Game On

They’re playing video games. And on YouTube, we’re watching.

Gavin Free plays — and offers witty commentary about — video games on the Achievement Hunter website.
Brian Huynh
Gavin Free plays — and offers witty commentary about — video games on the Achievement Hunter website.

Those of us who grew up playing video games usually had a certain friend who was a controller hog. You’d go over to his house, hoping to do something fun, and end up watching him play video games for the next three hours. Invites to join in were rare or nonexistent. You were stuck looking on, helpless, as he monopolized those precious hours with Mario or Sonic or Link.

It wasn’t generally a fun experience, which is why it’s interesting that such a vibrant, messy subculture of gaming videos on YouTube has emerged. The site is chock-full of people recording themselves playing video games and providing commentary, criticism, or stream-of-consciousness rambling as they do so. Some of these videos are poorly produced train wrecks that attract maybe a few dozen viewers. Others are professional efforts that win millions of viewers. Though the quality and popularity of these efforts vary greatly, what’s clear is that this genre is here to stay, and that some people have started building large followings out of it.

Why does there appear to be such an appetite for watching other people play games while they talk about playing games? The main reason is that, notwithstanding stereotypes of lonely teens hunched over computers in darkened rooms, gaming has developed into an immensely popular social pastime, and many young people grew up sitting around consoles with their friends, playing games and shooting the breeze, often more fully focused on the latter than the former. Many gaming videos on YouTube re-create that feeling.


One of the most popular subgenres of YouTube gaming is “Let’s Play X,” where X is some game. It’s more or less what it sounds like: A person or group of people play a game and narrate along with the action. Sometimes the point of the video is to explain and give first impressions of a new release, sometimes it’s to a revisit a classic, and sometimes it’s to beat up on a notoriously unpopular game. Type “let’s play” into YouTube’s search bar, and you’ll see the results span decades of gaming, over every genre and console, some of the titles long forgotten by all but their most ardent fans.

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It may not sound like the most exciting thing in the world, and yet the most popular “Let’s Play” videos on YouTube attract hundreds of thousands of viewers (with a few outliers garnering even more). Achievement Hunter, a gaming website that has built something of a YouTube empire by producing thousands of videos over the last few years, uploads a new one every weekday.

Many of these videos give off the same vibe as a morning talk show — just a bunch of guys (all guys, in most cases) hanging out, making fun of this or that, trying to one-up one another with an onslaught of witticisms. It’s more about the people than the game itself. You don’t tune into your favorite morning show because it’s the best news analysis around; you tune in because you like, trust, and enjoy listening to the people who will be doing the riffing. The Achievement Hunter guys, for example, know how to banter (“Do you think we should make a fortress of dreams?” Gavin Free asks Michael Jones at one point as the two are trying to figure out what to build in “Minecraft.” “A house,” responds Jones, drily. “Let’s start with a house.”)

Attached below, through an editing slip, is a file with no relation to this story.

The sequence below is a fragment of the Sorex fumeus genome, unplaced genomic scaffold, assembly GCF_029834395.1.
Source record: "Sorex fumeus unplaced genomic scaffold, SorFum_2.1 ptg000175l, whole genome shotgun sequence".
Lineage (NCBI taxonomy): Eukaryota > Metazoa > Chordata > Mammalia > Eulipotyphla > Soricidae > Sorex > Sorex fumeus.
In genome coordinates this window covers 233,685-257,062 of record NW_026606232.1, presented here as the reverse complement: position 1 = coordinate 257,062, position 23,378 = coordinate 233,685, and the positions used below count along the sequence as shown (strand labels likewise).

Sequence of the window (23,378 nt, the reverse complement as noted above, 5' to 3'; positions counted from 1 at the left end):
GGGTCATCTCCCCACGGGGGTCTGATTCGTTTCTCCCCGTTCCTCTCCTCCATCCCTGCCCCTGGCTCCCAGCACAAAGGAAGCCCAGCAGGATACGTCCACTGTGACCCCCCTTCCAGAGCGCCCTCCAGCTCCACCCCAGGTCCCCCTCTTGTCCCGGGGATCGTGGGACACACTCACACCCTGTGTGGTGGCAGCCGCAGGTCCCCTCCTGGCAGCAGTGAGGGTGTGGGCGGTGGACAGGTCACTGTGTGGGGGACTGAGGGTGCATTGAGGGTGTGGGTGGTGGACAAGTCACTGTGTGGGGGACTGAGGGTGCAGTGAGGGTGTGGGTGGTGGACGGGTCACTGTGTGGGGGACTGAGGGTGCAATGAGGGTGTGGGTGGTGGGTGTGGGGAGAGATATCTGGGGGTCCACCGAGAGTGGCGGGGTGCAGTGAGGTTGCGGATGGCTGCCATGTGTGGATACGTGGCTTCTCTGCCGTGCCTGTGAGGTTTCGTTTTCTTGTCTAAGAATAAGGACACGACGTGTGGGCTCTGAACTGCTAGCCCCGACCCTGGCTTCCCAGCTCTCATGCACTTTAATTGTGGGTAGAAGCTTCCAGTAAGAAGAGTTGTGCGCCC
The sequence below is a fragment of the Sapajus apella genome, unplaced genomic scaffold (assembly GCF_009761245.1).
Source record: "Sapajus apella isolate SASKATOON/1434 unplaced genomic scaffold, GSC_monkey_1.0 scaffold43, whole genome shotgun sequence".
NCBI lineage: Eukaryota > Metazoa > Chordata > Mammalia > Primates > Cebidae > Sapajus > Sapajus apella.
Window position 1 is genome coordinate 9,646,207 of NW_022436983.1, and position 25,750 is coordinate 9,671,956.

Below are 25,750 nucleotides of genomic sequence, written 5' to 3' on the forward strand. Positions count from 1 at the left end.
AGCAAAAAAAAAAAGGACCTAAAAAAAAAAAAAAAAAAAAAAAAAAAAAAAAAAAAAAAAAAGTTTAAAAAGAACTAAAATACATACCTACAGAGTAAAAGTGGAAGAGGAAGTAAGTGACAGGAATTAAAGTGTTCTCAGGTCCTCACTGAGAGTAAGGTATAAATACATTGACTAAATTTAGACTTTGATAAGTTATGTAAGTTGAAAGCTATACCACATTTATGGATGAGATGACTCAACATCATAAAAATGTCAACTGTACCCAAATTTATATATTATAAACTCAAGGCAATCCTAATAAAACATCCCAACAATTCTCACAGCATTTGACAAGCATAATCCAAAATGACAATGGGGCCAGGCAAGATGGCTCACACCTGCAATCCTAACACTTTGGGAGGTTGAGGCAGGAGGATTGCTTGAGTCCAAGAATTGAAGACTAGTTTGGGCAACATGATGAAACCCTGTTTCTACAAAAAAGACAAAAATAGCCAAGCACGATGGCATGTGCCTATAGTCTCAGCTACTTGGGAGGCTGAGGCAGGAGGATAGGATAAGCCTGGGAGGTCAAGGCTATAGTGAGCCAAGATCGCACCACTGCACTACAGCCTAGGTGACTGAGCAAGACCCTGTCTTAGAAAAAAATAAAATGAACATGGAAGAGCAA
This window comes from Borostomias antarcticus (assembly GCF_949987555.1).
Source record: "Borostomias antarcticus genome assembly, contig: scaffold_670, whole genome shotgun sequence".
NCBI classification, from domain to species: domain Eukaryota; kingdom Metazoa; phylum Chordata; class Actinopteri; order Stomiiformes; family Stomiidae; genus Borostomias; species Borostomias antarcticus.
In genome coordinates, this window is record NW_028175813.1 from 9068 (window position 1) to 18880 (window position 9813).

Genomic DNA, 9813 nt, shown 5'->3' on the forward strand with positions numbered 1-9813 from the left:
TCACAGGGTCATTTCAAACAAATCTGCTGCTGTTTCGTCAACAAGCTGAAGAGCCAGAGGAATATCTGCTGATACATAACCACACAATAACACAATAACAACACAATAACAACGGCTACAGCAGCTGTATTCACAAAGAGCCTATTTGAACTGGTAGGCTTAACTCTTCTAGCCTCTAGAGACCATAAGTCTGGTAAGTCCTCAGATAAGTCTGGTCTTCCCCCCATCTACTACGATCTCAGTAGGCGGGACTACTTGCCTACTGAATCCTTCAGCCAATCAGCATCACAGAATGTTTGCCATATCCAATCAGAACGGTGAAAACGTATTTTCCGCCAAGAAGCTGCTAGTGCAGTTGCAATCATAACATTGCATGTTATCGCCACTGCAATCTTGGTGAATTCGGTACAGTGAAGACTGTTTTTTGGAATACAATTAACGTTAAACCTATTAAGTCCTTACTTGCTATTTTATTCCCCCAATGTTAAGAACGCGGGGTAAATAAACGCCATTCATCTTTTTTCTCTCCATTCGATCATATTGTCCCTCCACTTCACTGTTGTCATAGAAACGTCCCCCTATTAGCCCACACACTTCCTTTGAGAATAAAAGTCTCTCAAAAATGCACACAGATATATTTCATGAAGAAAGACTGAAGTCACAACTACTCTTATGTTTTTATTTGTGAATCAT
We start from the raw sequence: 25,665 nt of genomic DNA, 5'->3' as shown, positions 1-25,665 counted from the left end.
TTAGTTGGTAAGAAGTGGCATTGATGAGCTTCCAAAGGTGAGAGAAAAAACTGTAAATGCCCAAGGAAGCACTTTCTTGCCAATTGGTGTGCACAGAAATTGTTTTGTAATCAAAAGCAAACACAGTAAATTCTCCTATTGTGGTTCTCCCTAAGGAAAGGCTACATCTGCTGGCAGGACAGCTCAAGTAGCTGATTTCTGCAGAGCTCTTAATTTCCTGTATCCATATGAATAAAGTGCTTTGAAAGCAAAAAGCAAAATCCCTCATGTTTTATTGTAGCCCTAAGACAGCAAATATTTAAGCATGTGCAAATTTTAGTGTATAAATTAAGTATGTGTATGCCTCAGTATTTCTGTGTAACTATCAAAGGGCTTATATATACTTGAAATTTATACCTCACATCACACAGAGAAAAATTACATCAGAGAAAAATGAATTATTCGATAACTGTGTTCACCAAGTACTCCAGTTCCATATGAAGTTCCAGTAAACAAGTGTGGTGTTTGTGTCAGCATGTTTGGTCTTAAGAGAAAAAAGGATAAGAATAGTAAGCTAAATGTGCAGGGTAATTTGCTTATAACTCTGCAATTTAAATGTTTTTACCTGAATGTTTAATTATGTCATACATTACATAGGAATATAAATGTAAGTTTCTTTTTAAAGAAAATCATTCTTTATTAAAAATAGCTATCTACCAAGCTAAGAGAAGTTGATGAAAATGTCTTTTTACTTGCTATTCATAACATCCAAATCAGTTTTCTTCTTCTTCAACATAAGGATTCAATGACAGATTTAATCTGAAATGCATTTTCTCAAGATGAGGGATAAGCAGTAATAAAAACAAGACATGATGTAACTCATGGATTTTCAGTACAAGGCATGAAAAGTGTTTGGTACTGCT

Brian Huynh
Michael Jones

Setting aside this social component, perhaps most interesting, and surprisingly compelling, are the videos that focus on abject gaming failure. Some are simply short clips of nerds freaking out over their gaming shortcomings. Others are more involved. Jones, for example, does a series of videos called “Rage Quit” — “rage quitting” being a gaming term for getting so mad at a game you exit out of it — in which he lets various games wallop him and records his subsequent entertaining, R-rated paroxysms of rage.

“Why would you make the game this hard?” asks Jones, whose nasal voice is a bit similar to that of Jay from “Clerks” and various other Kevin Smith movies, as a demon hacks him to death in the notoriously difficult “Demon’s Souls.” “This is like 10 seconds into the [bleeping] game. I put the game in the [bleeping] [console] and I’ve died like 40 [bleeping] times. ‘You will die over and over and over.’ Who would want to do that?!” The rant continues in that vein for some time, and by the end he sounds like an overgrown toddler screaming about some slight that adults simply can’t understand.


It shouldn’t work as entertainment, but it does. It’s funny not just because of how Jones works himself up, but because he can’t tear himself away from these games that torture him so. For those whose lives are drenched in gaming, it’s compelling: They see themselves in Jones, in the frustrated gamer chained to an unforgiving game.

Jesse Singal can be reached at